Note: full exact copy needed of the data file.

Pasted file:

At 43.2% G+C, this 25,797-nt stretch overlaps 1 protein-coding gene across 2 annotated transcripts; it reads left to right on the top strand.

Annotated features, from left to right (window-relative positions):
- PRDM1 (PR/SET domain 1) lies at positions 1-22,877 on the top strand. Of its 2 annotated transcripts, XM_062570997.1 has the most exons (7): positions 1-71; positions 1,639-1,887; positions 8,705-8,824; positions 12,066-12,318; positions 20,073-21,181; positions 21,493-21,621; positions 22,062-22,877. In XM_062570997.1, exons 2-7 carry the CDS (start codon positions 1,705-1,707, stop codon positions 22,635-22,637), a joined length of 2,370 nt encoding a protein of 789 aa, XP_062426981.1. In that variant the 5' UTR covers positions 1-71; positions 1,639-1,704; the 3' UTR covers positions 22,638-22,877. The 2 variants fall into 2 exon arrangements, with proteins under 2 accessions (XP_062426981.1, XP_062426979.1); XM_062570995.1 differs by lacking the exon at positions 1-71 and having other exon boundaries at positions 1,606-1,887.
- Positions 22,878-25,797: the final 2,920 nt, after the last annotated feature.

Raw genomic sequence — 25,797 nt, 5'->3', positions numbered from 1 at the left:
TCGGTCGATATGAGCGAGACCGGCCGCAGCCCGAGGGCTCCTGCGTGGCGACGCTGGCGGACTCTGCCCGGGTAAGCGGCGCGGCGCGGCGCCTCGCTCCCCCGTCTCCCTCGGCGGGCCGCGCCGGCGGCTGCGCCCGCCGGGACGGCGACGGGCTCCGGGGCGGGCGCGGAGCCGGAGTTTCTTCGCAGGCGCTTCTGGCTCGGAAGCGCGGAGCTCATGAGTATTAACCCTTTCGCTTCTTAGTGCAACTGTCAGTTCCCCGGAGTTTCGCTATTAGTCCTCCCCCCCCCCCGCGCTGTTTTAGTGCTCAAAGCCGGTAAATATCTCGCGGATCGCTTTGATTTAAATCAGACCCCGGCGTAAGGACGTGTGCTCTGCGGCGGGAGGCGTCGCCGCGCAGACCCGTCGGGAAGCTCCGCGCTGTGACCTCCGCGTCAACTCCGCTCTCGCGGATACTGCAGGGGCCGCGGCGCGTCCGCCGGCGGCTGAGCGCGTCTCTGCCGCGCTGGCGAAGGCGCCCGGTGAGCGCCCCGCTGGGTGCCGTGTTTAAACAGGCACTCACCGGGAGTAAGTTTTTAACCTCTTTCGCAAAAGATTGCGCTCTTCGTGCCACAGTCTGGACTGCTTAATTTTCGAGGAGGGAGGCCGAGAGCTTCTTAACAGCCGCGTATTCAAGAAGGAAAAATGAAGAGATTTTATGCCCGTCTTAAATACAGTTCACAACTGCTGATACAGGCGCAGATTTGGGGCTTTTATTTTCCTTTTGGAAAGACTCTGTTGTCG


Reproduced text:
At 43.2% G+C, this 25,797-nt stretch overlaps 1 protein-coding gene across 2 annotated transcripts; it reads left to right on the top strand.

Annotated features, from left to right (window-relative positions):
- PRDM1 (PR/SET domain 1) lies at positions 1-22,877 on the top strand. Of its 2 annotated transcripts, XM_062570997.1 has the most exons (7): positions 1-71; positions 1,639-1,887; positions 8,705-8,824; positions 12,066-12,318; positions 20,073-21,181; positions 21,493-21,621; positions 22,062-22,877. In XM_062570997.1, exons 2-7 carry the CDS (start codon positions 1,705-1,707, stop codon positions 22,635-22,637), a joined length of 2,370 nt encoding a protein of 789 aa, XP_062426981.1. In that variant the 5' UTR covers positions 1-71; positions 1,639-1,704; the 3' UTR covers positions 22,638-22,877. The 2 variants fall into 2 exon arrangements, with proteins under 2 accessions (XP_062426981.1, XP_062426979.1); XM_062570995.1 differs by lacking the exon at positions 1-71 and having other exon boundaries at positions 1,606-1,887.
- Positions 22,878-25,797: the final 2,920 nt, after the last annotated feature.

Raw genomic sequence — 25,797 nt, 5'->3', positions numbered from 1 at the left:
TCGGTCGATATGAGCGAGACCGGCCGCAGCCCGAGGGCTCCTGCGTGGCGACGCTGGCGGACTCTGCCCGGGTAAGCGGCGCGGCGCGGCGCCTCGCTCCCCCGTCTCCCTCGGCGGGCCGCGCCGGCGGCTGCGCCCGCCGGGACGGCGACGGGCTCCGGGGCGGGCGCGGAGCCGGAGTTTCTTCGCAGGCGCTTCTGGCTCGGAAGCGCGGAGCTCATGAGTATTAACCCTTTCGCTTCTTAGTGCAACTGTCAGTTCCCCGGAGTTTCGCTATTAGTCCTCCCCCCCCCCCGCGCTGTTTTAGTGCTCAAAGCCGGTAAATATCTCGCGGATCGCTTTGATTTAAATCAGACCCCGGCGTAAGGACGTGTGCTCTGCGGCGGGAGGCGTCGCCGCGCAGACCCGTCGGGAAGCTCCGCGCTGTGACCTCCGCGTCAACTCCGCTCTCGCGGATACTGCAGGGGCCGCGGCGCGTCCGCCGGCGGCTGAGCGCGTCTCTGCCGCGCTGGCGAAGGCGCCCGGTGAGCGCCCCGCTGGGTGCCGTGTTTAAACAGGCACTCACCGGGAGTAAGTTTTTAACCTCTTTCGCAAAAGATTGCGCTCTTCGTGCCACAGTCTGGACTGCTTAATTTTCGAGGAGGGAGGCCGAGAGCTTCTTAACAGCCGCGTATTCAAGAAGGAAAAATGAAGAGATTTTATGCCCGTCTTAAATACAGTTCACAACTGCTGATACAGGCGCAGATTTGGGGCTTTTATTTTCCTTTTGGAAAGACTCTGTTGTCG